The news that NBC had launched a pre-emptive strike and won the North American rights to both the 2002 Winter Olympics and the 2000 Summer Games sent shock waves through its competitors.
Not to mention the competitors of the soon-to-be local NBC affiliate KSL-Channel 5.CBS and ABC, both of whom were expected to mount bids for one or both games, responded with "no comment" to NBC's successful $1.25 billion bid for Salt Lake's Winter Games in 2002 and Sydney, Australia's Summer Games in 2000. Fox would say only, "We wish NBC well."
At non-NBC stations in Salt Lake City, the feeling was a mixture of shock and disappointment. Shock because of the amount that NBC will be paying, and disappointment because it means they're effectively shut out of covering the 2002 Games themselves.
(No local stations are accredited to the Olympic events, meaning that only the station whose network has the rights to the Games will have video of the events.)
"It's incredible. I'm still in shock," said John Bailey, KUTV-Channel 2's vice president of programming and sales.
The news came as a particularly bitter pill at Channel 2. After almost 35 years as the local NBC affiliate, the station is in the process of being sold to Westing-house/CBS. Sometime in the next few weeks, Channel 2 will become a CBS outlet and KSL-Channel 5 will become the new NBC affiliate.
"Sure, we're disappointed," Bailey said Monday. "It's great for NBC and for KSL, but it's especially hard for us after all our years with NBC."
"That is unbelievable," said Peter Mathes, KTVX-Channel 4's vice president and general manager, when told of the figures involved in NBC's deal. He admitted that he was disappointed that ABC didn't get the rights to Salt Lake City's 2002 Games, particularly because of last week's announcement of ABC's acquisition by Disney - and Disney's announced commitment to sports programming.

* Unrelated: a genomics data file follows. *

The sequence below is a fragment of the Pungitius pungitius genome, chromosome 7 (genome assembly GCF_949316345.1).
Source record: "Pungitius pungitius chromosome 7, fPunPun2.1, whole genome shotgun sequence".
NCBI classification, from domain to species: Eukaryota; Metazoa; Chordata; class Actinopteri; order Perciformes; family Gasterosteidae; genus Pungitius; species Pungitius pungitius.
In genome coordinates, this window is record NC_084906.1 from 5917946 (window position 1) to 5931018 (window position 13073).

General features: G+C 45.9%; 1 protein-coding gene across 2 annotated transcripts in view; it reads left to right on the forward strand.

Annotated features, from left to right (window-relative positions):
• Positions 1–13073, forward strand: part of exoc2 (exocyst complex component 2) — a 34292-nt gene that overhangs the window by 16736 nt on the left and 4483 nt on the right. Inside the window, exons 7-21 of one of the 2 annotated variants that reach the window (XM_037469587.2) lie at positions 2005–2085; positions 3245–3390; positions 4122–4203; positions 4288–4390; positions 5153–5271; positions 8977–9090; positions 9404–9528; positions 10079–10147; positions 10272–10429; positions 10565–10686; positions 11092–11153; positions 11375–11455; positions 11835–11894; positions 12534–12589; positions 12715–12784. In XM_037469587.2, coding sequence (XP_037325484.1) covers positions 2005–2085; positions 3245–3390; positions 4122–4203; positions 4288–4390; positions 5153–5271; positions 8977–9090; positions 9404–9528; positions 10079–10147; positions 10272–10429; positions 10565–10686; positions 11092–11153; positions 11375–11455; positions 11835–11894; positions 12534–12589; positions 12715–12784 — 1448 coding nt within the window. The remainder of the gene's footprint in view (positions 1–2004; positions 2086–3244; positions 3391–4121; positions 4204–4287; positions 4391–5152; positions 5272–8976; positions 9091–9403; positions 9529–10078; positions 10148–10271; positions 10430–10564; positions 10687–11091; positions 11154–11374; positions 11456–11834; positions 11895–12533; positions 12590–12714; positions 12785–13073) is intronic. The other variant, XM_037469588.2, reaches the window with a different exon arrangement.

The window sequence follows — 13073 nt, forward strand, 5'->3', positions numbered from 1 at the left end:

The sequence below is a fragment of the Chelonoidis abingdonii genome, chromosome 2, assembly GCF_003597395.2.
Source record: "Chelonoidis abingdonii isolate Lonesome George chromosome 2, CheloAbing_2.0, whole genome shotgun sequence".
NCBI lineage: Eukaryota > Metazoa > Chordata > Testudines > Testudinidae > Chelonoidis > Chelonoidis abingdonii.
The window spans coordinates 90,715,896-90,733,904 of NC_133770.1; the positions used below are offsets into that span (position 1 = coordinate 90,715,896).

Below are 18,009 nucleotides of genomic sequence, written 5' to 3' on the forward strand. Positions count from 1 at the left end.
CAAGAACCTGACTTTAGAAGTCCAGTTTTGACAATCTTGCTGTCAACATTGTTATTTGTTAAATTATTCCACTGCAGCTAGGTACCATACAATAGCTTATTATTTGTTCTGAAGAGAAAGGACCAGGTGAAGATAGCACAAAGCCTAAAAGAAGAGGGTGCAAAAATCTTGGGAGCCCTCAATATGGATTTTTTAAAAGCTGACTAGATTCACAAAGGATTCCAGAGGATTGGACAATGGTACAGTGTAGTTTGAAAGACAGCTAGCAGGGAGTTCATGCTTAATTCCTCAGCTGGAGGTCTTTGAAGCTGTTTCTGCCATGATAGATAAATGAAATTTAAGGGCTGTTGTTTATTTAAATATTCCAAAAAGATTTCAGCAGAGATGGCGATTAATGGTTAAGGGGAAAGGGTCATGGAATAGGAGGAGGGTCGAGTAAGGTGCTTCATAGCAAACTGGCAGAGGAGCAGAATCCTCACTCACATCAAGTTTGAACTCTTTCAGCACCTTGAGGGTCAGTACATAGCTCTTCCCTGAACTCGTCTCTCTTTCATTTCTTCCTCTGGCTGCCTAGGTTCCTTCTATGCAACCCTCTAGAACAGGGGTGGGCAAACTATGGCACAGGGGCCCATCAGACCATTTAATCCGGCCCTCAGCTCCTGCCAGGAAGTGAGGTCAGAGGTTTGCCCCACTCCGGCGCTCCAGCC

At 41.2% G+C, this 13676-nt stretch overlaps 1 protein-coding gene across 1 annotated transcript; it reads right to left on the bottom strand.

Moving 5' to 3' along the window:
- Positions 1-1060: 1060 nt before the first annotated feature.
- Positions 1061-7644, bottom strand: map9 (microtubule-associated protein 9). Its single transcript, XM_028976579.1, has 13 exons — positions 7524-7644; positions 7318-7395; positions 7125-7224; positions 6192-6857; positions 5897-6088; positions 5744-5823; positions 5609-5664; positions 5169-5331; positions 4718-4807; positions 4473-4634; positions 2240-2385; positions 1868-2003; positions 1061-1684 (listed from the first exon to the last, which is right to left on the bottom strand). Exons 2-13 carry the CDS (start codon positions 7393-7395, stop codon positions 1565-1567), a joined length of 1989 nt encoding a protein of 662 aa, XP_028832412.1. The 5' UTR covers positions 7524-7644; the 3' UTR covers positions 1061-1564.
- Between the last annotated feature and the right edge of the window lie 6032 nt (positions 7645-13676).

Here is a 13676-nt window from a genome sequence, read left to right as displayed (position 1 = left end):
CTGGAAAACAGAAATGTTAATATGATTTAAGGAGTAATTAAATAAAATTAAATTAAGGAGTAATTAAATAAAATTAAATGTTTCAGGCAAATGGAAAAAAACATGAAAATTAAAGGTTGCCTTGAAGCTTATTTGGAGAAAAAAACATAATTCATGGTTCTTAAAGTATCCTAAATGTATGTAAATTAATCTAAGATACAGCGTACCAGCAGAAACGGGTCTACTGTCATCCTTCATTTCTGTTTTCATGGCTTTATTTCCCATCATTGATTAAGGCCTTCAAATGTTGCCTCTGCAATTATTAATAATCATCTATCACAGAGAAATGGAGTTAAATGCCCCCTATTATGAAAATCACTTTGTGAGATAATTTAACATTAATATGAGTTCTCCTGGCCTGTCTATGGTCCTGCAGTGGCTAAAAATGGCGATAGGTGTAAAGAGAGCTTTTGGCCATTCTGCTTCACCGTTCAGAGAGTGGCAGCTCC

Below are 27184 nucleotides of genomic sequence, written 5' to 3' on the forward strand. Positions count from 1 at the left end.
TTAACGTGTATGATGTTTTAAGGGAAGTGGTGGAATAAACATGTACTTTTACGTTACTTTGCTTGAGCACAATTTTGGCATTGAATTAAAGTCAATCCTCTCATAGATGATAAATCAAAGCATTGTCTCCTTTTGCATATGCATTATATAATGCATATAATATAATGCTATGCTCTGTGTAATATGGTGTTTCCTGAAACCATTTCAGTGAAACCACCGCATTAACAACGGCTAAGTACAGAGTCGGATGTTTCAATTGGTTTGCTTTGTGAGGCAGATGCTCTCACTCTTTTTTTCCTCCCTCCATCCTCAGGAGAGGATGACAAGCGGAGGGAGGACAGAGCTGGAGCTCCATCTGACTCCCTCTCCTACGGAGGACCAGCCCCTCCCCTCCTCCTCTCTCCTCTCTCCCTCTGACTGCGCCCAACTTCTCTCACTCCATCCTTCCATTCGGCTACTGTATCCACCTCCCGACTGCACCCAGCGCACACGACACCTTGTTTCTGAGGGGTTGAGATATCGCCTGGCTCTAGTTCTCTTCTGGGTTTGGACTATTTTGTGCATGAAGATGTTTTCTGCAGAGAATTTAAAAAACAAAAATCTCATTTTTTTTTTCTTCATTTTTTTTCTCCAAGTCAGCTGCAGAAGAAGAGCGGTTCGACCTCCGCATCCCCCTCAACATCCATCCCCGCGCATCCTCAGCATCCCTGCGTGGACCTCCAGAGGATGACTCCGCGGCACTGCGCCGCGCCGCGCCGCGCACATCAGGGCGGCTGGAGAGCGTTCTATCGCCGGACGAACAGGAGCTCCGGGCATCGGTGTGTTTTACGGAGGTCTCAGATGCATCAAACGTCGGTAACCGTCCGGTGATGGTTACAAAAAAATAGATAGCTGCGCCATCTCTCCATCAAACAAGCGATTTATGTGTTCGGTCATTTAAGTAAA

"After Disney came in, I thought they'd go after it," Mathes said. "I didn't know how much they'd offer for Australia, but I thought they'd stand up and make an outstanding effort for Salt Lake."
At Fox, the disappointment is twofold. Not only did the fourth network not get the rights to the Salt Lake City Games, but it missed out on the 2000 Games, which will be held in Sydney, Fox Chairman Rupert Murdoch's birthplace.
"It's a shock to everybody because it came so quickly," said Steven Carlston, vice president and general manager of Fox-owned KSTU-Channel 13. "There was a day when everybody moved very slowly in this industry, but that changed two years ago. The reason NBC did this was a direct result of Rupert Murdoch."
Indeed, NBC's offer is in the pattern set by Murdoch when he made a pre-emptive bid for NFL football in 1993.
"We truly thought that Fox was going to pay whatever it took to get the Olympics," Carlston said.
"Shocked is a good word. Disappointed is a good word," he said. "Are we devastated? No. It's a two-week event. And at those kind of numbers, they won't be revenue-generating events."